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Opinion: Should the mandatory home report return?

With buyers calling for upfront information on a property’s physical condition, should the mandatory home report return?

Beauty really is in the eye of the beholder when it comes to housebuying. There are those who instinctively fall for kerb appeal and others who are far more methodical in their approach.

I will dig further into my bag of clichés to also point out that there is often more to purchases than meets the eye, especially when it comes to potential works, value and other unforeseen issues. This is where the complexity of a property transaction really starts in earnest, and it is an area that demands greater clarity.

A recent YouGov survey commissioned by Landmark Valuation Services and Countrywide Surveying Services has found that many homeowners do not know who is responsible for advising on the physical condition of a property prior to purchase.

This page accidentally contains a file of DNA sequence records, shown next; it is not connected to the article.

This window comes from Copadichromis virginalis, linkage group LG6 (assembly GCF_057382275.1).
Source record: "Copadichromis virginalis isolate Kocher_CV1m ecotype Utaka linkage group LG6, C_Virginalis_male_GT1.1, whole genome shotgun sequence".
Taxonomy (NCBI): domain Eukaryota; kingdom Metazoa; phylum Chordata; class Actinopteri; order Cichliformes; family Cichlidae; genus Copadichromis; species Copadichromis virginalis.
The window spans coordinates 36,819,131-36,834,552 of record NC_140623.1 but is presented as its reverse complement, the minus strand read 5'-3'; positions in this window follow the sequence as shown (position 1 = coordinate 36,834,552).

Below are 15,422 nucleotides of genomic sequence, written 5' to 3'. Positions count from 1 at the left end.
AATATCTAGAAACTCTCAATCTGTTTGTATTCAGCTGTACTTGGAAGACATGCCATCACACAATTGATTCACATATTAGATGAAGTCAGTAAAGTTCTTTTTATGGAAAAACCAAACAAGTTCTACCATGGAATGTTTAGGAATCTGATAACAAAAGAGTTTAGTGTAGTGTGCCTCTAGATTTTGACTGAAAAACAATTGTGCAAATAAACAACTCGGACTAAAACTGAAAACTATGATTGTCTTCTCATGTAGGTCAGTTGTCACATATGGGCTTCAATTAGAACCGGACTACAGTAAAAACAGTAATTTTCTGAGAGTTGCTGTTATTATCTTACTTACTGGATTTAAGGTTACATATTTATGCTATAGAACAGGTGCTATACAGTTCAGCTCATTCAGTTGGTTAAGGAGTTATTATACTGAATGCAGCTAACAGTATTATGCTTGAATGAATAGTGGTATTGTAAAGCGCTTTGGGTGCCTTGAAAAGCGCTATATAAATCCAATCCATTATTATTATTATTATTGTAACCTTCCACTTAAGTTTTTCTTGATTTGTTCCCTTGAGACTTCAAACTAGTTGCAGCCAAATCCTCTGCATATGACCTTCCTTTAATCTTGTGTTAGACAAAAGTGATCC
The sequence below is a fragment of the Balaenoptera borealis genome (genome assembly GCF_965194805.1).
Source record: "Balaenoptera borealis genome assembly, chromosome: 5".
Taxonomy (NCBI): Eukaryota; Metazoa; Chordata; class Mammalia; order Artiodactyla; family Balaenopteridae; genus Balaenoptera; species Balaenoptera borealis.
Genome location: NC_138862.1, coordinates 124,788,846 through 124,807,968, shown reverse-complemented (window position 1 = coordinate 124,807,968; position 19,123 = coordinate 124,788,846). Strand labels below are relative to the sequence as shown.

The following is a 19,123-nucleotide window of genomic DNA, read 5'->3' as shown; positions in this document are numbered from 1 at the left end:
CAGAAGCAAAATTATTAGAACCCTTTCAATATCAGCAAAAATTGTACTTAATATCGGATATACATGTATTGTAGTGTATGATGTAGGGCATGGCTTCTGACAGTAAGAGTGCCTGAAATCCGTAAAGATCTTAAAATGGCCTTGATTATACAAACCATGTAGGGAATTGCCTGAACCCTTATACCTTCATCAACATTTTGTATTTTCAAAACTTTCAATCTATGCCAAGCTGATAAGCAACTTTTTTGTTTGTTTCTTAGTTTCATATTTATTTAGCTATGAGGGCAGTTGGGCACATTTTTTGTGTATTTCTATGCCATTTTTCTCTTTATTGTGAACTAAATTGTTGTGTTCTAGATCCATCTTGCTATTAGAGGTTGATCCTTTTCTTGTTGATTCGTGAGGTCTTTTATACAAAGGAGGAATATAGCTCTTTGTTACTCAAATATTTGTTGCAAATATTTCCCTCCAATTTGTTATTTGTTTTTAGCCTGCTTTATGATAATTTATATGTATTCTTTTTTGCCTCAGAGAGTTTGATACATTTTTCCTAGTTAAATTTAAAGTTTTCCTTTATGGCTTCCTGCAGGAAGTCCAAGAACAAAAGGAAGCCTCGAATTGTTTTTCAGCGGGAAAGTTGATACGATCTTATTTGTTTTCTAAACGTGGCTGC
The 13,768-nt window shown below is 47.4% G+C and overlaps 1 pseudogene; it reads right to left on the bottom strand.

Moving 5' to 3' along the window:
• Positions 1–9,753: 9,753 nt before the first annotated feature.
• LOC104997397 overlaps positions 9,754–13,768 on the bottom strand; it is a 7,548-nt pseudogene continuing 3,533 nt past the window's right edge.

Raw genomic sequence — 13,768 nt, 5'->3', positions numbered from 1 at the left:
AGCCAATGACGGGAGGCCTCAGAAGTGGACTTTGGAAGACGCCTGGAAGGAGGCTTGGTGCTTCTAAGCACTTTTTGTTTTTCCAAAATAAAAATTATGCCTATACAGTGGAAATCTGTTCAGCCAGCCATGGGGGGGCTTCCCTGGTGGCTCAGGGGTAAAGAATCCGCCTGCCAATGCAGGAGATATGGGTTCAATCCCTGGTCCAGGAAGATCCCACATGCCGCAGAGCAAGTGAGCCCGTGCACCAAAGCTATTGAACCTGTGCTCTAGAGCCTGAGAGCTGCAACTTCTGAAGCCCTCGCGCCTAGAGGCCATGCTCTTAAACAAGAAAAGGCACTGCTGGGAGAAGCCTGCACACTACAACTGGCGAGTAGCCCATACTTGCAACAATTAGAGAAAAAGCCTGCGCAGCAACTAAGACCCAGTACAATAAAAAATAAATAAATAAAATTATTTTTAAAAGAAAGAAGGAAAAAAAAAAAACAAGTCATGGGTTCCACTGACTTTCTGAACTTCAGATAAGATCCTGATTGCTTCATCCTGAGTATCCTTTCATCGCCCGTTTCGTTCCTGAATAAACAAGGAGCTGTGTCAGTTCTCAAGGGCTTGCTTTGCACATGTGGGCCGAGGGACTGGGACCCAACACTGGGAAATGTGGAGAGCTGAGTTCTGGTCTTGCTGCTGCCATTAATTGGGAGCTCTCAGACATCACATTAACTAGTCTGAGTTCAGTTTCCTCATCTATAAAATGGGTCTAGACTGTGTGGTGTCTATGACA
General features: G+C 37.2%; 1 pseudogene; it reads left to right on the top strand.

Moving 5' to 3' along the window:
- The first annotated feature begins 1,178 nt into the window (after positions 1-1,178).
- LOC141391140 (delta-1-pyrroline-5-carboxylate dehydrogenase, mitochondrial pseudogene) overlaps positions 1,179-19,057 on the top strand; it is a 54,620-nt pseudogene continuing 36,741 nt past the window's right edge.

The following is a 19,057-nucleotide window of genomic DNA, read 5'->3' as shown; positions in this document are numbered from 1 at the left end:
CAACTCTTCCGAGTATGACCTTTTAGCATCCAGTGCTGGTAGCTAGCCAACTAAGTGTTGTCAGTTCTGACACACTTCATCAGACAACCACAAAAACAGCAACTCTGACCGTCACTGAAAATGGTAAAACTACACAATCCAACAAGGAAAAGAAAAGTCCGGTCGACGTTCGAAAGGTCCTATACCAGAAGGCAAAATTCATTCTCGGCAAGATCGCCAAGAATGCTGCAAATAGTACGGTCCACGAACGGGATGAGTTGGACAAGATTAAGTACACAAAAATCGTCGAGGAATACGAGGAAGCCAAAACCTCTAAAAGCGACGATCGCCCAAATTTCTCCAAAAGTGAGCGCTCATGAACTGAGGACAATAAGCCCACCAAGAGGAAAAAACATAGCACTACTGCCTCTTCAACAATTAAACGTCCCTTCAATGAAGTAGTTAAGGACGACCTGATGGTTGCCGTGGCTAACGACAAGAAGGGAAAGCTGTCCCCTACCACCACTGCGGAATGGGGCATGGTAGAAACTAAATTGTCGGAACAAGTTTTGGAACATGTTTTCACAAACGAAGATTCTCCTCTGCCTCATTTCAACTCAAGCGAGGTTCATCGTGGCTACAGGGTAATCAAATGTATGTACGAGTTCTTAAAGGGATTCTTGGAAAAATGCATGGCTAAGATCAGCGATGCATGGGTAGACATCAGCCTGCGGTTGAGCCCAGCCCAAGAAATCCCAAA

Additionally, they are unclear on the purpose of a lender’s property valuation report. Sixty-five per cent of those surveyed correctly stated that the valuation report was for the benefit of the lender, yet over a third (35 per cent) thought it was for buyers to use to determine whether the property was worth the agreed purchase price.

Twenty-six per cent believed it was there to provide buyers with details on the condition of the home, while 15 per cent directly stated they did not know what the valuation report was for. So what more can be done?  With an election looming, is it time to look again at introducing home reports as a mandatory step in the homebuying process, as per the current protocol in Scotland? Perhaps.

Especially when you take into account that seven out of 10 respondents said they would like to receive upfront information regarding the physical condition of a property.

Education is paramount. We must simplify access to all available information and resources that highlight potential issues or risks. The more support that purchasers receive upfront, the less likely it is that unforeseen complications will arise down the line.

Paul Wareham is managing director, surveying and conveyancing services, at Countrywide

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